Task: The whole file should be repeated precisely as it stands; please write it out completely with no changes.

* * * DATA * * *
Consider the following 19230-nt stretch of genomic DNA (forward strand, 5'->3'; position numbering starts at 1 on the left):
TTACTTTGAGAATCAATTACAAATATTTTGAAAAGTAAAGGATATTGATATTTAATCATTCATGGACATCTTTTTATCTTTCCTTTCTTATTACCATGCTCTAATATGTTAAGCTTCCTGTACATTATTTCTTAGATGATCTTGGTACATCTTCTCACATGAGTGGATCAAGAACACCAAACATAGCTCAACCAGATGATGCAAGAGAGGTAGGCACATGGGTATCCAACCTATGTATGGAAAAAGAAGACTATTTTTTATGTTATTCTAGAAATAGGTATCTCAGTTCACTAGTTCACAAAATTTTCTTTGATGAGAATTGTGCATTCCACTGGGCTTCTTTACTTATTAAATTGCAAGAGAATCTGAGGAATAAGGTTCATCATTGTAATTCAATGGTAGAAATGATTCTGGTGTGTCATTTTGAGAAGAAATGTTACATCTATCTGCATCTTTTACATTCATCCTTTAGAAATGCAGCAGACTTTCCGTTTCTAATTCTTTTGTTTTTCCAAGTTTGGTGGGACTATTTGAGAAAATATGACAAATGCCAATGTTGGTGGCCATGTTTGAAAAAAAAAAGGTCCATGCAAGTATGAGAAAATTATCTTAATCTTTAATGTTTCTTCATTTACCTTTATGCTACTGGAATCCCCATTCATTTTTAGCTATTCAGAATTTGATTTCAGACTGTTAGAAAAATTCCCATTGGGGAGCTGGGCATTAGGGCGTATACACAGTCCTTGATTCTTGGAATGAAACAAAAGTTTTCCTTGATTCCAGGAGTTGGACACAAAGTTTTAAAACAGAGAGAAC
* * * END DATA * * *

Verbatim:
Consider the following 19230-nt stretch of genomic DNA (forward strand, 5'->3'; position numbering starts at 1 on the left):
TTACTTTGAGAATCAATTACAAATATTTTGAAAAGTAAAGGATATTGATATTTAATCATTCATGGACATCTTTTTATCTTTCCTTTCTTATTACCATGCTCTAATATGTTAAGCTTCCTGTACATTATTTCTTAGATGATCTTGGTACATCTTCTCACATGAGTGGATCAAGAACACCAAACATAGCTCAACCAGATGATGCAAGAGAGGTAGGCACATGGGTATCCAACCTATGTATGGAAAAAGAAGACTATTTTTTATGTTATTCTAGAAATAGGTATCTCAGTTCACTAGTTCACAAAATTTTCTTTGATGAGAATTGTGCATTCCACTGGGCTTCTTTACTTATTAAATTGCAAGAGAATCTGAGGAATAAGGTTCATCATTGTAATTCAATGGTAGAAATGATTCTGGTGTGTCATTTTGAGAAGAAATGTTACATCTATCTGCATCTTTTACATTCATCCTTTAGAAATGCAGCAGACTTTCCGTTTCTAATTCTTTTGTTTTTCCAAGTTTGGTGGGACTATTTGAGAAAATATGACAAATGCCAATGTTGGTGGCCATGTTTGAAAAAAAAAAGGTCCATGCAAGTATGAGAAAATTATCTTAATCTTTAATGTTTCTTCATTTACCTTTATGCTACTGGAATCCCCATTCATTTTTAGCTATTCAGAATTTGATTTCAGACTGTTAGAAAAATTCCCATTGGGGAGCTGGGCATTAGGGCGTATACACAGTCCTTGATTCTTGGAATGAAACAAAAGTTTTCCTTGATTCCAGGAGTTGGACACAAAGTTTTAAAACAGAGAGAAC